Looking Back at the Municipal Auditorium
New Years Eve of 1952. Hundreds of revelers were preparing to descend on the Municipal Auditorium for a concert by the country music star Hank Williams. Advance ticket sales already totaled $3,500 with more seats anticipated to be sold at the door. In 2017 prices, that would be over $32,000. Just hours before the concert was to begin, Williams cancelled due to an ice storm that prevented his plane from taking off for Charleston. Hundreds of fans were disappointed to miss seeing him. Thousands more would be stunned to learn of his death in the backseat of his Cadillac near Oak Hill, West Virginia while being driven to Canton, Ohio for a New Year’s Day performance.
Regardless of that dubious moment in the structure’s history, the Municipal Auditorium is an Art Deco gem in the heart of Charleston’s downtown district. Owing to a controversial start, the auditorium almost wasn’t. The proposed auditorium became a source of much controversy in the early 1930’s. The notion to spend an immense amount of money wasn’t met with a positive response from everyone. Supporters felt Charleston needed a space for performers to come to town to enhance the culture and provide quality entertainment in the area.
Charleston applied for a $412,000 Public Works Administration grant in 1936. They were denied due to the lack of funds. Not to be deterred, the council applied for the same grant the following year and was subsequently awarded $250,000 for the project.
The site of the building had been a concave plot of earth that filled with water when it rained, reducing it to a virtual pit of mud. Sitting on less than one acre, the auditorium’s groundbreaking took place on January 20, 1938 and construction was concluded a year later in 1939. The unsightly corner was transformed into a community landmark.
Designed by local architect Alphonso Wysong, the classic styling of the “Art Deco Grande Dame” has remained a timeless fixture of architectural impact. The Wyoming Theater in Mullens, West Virginia, although far less grand, was also designed by Wysong.
The Municipal Auditorium is built with steel joist construction and a steel frame resting on concrete piles. It is surrounded by a watertight subterranean retaining wall, concrete floors, metal lath and plaster ceilings, concrete and cinder block brick-faced curtain walls, and a stylistic concrete facade.
The impressive curved facade has three stair tower blocks. The dominant front center block houses the grand central staircase. Rising nearly the full height of the auditorium, it is the building’s most prominent physical feature. The building name is cast in concrete making a bold, enduring statement. The auditorium is perhaps the most notable example of Art Deco architecture in Charleston. The building has experienced very few changes over the years that would serve to disrupt the visual impact of the Art Deco monolith.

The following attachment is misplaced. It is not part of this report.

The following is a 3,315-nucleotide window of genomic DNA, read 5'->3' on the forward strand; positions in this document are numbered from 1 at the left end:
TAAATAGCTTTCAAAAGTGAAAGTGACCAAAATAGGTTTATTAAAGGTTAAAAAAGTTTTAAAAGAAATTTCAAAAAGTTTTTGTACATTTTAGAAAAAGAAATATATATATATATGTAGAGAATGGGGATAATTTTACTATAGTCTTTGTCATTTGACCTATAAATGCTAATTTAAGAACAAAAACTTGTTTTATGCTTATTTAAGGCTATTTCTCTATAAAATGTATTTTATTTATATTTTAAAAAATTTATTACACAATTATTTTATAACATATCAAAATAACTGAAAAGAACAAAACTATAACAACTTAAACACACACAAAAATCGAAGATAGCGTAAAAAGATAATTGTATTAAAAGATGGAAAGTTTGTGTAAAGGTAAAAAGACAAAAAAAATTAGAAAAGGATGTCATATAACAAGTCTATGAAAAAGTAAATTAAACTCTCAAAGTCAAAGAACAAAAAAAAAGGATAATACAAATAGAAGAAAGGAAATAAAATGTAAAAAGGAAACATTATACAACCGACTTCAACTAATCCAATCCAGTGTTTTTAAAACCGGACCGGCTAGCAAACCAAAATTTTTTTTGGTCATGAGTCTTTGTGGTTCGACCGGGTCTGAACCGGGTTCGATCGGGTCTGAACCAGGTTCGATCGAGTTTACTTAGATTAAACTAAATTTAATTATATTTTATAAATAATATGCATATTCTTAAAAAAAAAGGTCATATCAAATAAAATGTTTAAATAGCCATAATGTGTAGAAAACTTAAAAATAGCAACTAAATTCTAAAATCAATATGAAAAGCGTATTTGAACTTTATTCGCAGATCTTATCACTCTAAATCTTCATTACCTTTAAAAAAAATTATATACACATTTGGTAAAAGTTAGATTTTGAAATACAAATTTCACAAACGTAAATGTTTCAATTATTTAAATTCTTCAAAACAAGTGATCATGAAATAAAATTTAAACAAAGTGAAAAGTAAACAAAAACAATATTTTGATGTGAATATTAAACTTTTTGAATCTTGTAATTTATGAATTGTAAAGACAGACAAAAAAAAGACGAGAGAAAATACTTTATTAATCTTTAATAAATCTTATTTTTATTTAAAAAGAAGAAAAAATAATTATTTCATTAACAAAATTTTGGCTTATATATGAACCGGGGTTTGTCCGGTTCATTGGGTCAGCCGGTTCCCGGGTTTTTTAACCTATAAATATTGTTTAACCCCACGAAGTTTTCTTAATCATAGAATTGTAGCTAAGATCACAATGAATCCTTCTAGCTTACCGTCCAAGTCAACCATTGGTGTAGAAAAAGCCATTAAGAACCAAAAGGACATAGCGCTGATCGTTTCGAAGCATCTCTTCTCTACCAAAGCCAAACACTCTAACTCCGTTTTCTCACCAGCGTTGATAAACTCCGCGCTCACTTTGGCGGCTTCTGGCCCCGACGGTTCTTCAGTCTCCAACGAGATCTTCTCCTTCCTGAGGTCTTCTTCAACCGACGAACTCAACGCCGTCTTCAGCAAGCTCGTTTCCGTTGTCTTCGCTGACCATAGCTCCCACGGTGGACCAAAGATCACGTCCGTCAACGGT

With a capacity of 3,483 (2,377 on the orchestra level and 1,106 on the balcony), the Municipal Auditorium is the largest theater in West Virginia. A variety of events have graced the 65 by 85.5 foot stage over nearly 8 decades. Numerous events have taken advantage of a venue with excellent sight lines and superior acoustics. Political events held there include President Harry Truman in a campaign speech that was a live national radio broadcast on October 1, 1948.
On the evening of November 7, 1939, the Municipal Auditorium hosted an inaugural performance. Held two days after the dedication ceremony, the Community Music Association brought in French violinist Zino Francescatti to play before a crowd of 4,000 patrons. Since then, the auditorium has hosted an endless variety of musical performances from around the world.
Musical performances over the years have included the Cleveland Symphony, Eugene Ormandy and the Philadelphia Orchestra, Ray Charles, Jerome Hines, Jeanette MacDonald, Luciano Pavarotti, and the Vienna Boys Choir.
Broadway shows and operas staged there over the years include La Boheme, Hello Dolly (featuring Betty Grable), La Traviata (with Beverly Sills), Hair, and Grease.
Then sitting Mayor John T. Copenhaver issued an edict banning all rock-n-roll shows after an especially boisterous crowd of youngsters got out of hand at a 1957 performance. But the auditorium has gone on to host Alice Cooper, Bob Dylan, Billy Joel, and Crosby, Stills, and Nash.
Other diverse events there include the Beni Kedem Shrine Band, Morris Harvey College basketball games in the 1950s (with the court and bleachers placed on the stage), the Ice Capades, and Shrine Circus from 1947 to 1959. Directly underneath the stage, a large basement room at one time held a police department pistol range.
The Municipal Auditorium was listed on the National Register of Historic Places in 1999.
Next month, Looking Back visits another, albeit much smaller,
Art Deco landmark…the Quarrier Diner.